France is investigating whether journalists have been spied on with spyware from NSO Group

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French prosecutors investigate whether NSO Group spyware was used against two French journalists. According to the journalists themselves, they were spied on by Moroccan intelligence services. Prosecutors have not yet said which countries are under investigation.

For the investigation, the French prosecutors are looking at ten possible charges, according to France24. It is examined whether the privacy of the journalists was infringed, whether there was fraudulent access to personal electronic devices and whether the attackers were connected to a criminal organization.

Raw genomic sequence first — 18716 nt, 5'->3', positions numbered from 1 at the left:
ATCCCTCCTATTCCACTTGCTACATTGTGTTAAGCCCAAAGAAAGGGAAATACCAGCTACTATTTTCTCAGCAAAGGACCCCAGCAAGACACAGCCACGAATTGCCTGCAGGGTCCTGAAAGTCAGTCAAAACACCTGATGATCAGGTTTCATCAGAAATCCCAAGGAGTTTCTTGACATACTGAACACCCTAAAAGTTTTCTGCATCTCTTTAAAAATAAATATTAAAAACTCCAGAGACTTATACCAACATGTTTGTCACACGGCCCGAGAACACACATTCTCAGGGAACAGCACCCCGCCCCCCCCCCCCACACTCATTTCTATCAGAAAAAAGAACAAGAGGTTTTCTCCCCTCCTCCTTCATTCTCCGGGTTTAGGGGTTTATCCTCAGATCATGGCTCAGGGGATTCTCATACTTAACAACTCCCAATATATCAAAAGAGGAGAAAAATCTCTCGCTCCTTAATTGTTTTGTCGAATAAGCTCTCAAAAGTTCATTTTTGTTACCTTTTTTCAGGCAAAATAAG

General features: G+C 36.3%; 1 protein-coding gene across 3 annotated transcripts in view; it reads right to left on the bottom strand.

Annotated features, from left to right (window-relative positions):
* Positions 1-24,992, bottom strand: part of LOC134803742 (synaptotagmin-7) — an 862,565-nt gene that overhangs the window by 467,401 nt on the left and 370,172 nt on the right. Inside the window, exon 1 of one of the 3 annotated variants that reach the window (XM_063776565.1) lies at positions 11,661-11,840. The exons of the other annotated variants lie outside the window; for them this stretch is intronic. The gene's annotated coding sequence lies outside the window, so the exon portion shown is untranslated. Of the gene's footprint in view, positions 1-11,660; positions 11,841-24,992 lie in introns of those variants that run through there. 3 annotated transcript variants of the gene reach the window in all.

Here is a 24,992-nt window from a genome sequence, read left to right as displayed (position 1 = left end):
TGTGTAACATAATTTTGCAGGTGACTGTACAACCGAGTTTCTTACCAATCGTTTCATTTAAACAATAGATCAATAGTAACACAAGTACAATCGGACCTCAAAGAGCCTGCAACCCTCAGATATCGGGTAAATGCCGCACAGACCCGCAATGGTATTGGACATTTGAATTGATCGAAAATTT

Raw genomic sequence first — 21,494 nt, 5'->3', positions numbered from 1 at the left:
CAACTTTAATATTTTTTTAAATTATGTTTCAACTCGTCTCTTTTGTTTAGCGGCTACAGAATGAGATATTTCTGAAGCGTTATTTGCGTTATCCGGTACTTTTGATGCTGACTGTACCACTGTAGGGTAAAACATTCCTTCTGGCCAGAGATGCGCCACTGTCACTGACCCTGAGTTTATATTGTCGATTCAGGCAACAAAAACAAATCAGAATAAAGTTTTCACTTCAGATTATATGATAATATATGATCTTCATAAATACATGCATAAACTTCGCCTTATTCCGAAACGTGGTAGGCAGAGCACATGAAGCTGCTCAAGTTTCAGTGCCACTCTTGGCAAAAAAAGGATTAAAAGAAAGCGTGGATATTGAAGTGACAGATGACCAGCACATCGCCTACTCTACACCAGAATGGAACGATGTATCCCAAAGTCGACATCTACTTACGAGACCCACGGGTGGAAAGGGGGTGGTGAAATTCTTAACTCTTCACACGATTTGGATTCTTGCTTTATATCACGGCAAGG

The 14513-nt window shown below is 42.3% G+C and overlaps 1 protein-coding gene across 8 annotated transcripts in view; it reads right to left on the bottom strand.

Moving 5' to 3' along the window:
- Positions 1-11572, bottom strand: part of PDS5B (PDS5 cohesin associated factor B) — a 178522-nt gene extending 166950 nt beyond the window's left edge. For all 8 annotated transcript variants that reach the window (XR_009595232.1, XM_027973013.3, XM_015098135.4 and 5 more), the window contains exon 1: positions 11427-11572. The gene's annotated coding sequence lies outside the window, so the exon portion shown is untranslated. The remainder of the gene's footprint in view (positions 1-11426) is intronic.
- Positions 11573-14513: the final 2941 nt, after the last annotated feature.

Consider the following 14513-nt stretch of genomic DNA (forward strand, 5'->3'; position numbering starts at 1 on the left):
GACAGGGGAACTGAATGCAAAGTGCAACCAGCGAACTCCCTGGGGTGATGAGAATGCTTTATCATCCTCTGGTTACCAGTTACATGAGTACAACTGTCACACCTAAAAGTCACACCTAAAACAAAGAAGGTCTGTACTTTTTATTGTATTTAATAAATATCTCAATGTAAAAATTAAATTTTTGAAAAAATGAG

The investigation follows a complaint from investigative journalism website Mediapart. This medium claims that telephones belonging to founder Edwy Plenel and a journalist were targeted by Moroccan intelligence services. Morocco denies using NSO Group’s spyware. The satirical weekly Le Canard enchaîné is also said to be considering a complaint with the French prosecutors. Other journalists, including from Le Monde, Agence France-Presse and France24, are also said to have been targeted by Moroccan intelligence services.

Last weekend, 17 news organizations said they had jointly investigated evidence that Pegasus spyware from the Israeli company NSO Group had been used to spy on journalists and human rights activists. Pegasus can eavesdrop and track smartphone users remotely. For example, messages, photos and e-mails can be copied.

The company itself denies that the spyware is used for this and says that the software is only intended to detect potential criminals and terrorists. NSO Group says it thoroughly checks customer human rights files before selling.

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